A UTC alumna and two current UTC student were selected for the Volkswagen Distinguished Scholars Program at Oak Ridge National Laboratory (ORNL) and the three can now be seen in a new video. Jennifer Lewis, Joshua Solomon and Carolyn Hoagland were among 11 students selected by Volkswagen for the program, which began last summer.
Lewis, a May 2010 chemical engineering graduate, will continue her internship until the end of 2010. At the ORNL Fuels Engines and Emissions Research Center, Lewis relies on UTC research conducted with Dr. Frank Jones, U.C. Foundation Professor and Chemical Engineering Coordinator.
“The work I have done with Dr. Jones dealt a lot with biodiesel which has been very helpful in working at ORNL,” Lewis said. “I am working more with exhaust after treatment systems than with renewable fuels but they are closely related. With the foundation I had from my research with Dr. Jones to build on, I was not lost and confused when I arrived at ORNL this past summer.”
Lewis has been working on systems to help control vehicle emissions, for instance, soot and NOx. They include diesel particulate filters, selective catalytic reduction systems, and lean NOx traps.
As Lewis looks ahead to the completion of her internship, she is considering finding a job in her field or pursuing a master’s degree.
Joshua Solomon, a mechanical engineering student, completed his internship in the summer with the option to return to Oak Ridge in summer 2011.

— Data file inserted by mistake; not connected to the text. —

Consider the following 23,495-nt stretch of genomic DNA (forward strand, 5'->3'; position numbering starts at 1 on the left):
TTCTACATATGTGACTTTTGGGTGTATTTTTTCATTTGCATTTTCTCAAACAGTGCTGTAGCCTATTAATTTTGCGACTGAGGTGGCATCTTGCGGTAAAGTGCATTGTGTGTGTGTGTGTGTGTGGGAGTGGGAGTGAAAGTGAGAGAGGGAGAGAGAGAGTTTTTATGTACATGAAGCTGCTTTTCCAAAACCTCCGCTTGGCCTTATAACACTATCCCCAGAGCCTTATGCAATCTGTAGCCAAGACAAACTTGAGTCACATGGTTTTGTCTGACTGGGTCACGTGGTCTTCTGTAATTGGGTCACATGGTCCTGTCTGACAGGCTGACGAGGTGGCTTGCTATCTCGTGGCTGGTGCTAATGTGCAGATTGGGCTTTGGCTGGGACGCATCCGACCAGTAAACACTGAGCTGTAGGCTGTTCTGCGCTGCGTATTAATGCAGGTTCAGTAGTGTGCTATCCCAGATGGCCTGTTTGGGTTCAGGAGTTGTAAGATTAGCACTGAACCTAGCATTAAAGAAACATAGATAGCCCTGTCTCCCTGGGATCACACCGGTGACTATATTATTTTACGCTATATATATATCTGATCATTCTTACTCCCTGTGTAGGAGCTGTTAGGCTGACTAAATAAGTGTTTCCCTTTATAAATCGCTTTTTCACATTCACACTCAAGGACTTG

With a focus on Materials Science, Solomon worked in the Material Science and Technology Division, Polymer Composites Research Group at Oak Ridge. He concentrated on carbon fiber polymer composites, specifically trying to create low cost carbon fiber.
“Any structural component of a car could contain carbon fiber and many expensive cars contain it, but it is expensive. There are many advantages of low cost carbon fiber,” Solomon said.
Hoagland, a UTC senior who studies Environmental Science, was mentored by Virginia Dale at the Center for Bioenergy Sustainability and spent her summer looking into the role of farmers’ choices in future bioenergy scenarios. She worked with ORNL agricultural economist Mark Downing and anthropologist Amy Wolfe.
Most ethanol produced in the United States is made from corn grain. According to Hoagland, “the U.S. government would like to limit that process and encourage ethanol to be produced instead from non- food crops like switchgrass or hybrid poplar. While many aspects of U.S. farm policy are complex, farmers’ land use choices are even more so. Yet farmers’ choices about whether to engage in perennial biomass production are often simplified or ignored when engineers, politicians, chemists, and financiers make plans to bring biofuels to market at a commercial scale.”
Biomass crops respond differently than food crops like corn and beans to factors such as nutrient inputs, rainfall and soil depth. Current subsidies for cellulosic energy crops are not competitive with subsidies for food commodities when these crops are gown on deep, quality soils. Poor ground that is unable to support food crops is often placed in conservation reserve programs, or is used as low input pasture.
“These poor quality acres can sometimes be profitably converted to switchgrass or other energy crops, but only if a biorefinery is nearby to buy the biomass energy crop,” Hoagland said.